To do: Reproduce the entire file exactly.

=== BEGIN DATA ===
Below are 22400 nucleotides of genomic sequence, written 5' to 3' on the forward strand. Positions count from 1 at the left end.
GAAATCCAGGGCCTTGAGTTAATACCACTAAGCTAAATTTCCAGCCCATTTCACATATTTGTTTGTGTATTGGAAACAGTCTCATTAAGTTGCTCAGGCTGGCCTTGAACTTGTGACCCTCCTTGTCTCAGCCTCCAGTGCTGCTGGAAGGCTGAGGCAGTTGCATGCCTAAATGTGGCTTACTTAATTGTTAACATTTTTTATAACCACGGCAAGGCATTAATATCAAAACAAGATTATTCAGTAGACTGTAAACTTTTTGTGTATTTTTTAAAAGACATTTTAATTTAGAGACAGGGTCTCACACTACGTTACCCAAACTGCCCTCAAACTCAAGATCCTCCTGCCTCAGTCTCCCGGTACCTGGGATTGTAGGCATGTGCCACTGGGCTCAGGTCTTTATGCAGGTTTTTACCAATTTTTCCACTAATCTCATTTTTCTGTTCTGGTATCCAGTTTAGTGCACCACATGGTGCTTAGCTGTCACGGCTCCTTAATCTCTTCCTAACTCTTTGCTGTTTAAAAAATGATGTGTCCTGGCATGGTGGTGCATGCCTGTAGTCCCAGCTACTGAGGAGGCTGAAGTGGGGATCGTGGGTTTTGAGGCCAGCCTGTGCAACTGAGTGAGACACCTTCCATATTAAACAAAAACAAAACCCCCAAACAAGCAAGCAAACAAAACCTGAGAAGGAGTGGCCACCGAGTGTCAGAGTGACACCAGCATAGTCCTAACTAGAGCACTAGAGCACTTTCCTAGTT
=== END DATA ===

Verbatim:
Below are 22400 nucleotides of genomic sequence, written 5' to 3' on the forward strand. Positions count from 1 at the left end.
GAAATCCAGGGCCTTGAGTTAATACCACTAAGCTAAATTTCCAGCCCATTTCACATATTTGTTTGTGTATTGGAAACAGTCTCATTAAGTTGCTCAGGCTGGCCTTGAACTTGTGACCCTCCTTGTCTCAGCCTCCAGTGCTGCTGGAAGGCTGAGGCAGTTGCATGCCTAAATGTGGCTTACTTAATTGTTAACATTTTTTATAACCACGGCAAGGCATTAATATCAAAACAAGATTATTCAGTAGACTGTAAACTTTTTGTGTATTTTTTAAAAGACATTTTAATTTAGAGACAGGGTCTCACACTACGTTACCCAAACTGCCCTCAAACTCAAGATCCTCCTGCCTCAGTCTCCCGGTACCTGGGATTGTAGGCATGTGCCACTGGGCTCAGGTCTTTATGCAGGTTTTTACCAATTTTTCCACTAATCTCATTTTTCTGTTCTGGTATCCAGTTTAGTGCACCACATGGTGCTTAGCTGTCACGGCTCCTTAATCTCTTCCTAACTCTTTGCTGTTTAAAAAATGATGTGTCCTGGCATGGTGGTGCATGCCTGTAGTCCCAGCTACTGAGGAGGCTGAAGTGGGGATCGTGGGTTTTGAGGCCAGCCTGTGCAACTGAGTGAGACACCTTCCATATTAAACAAAAACAAAACCCCCAAACAAGCAAGCAAACAAAACCTGAGAAGGAGTGGCCACCGAGTGTCAGAGTGACACCAGCATAGTCCTAACTAGAGCACTAGAGCACTTTCCTAGTT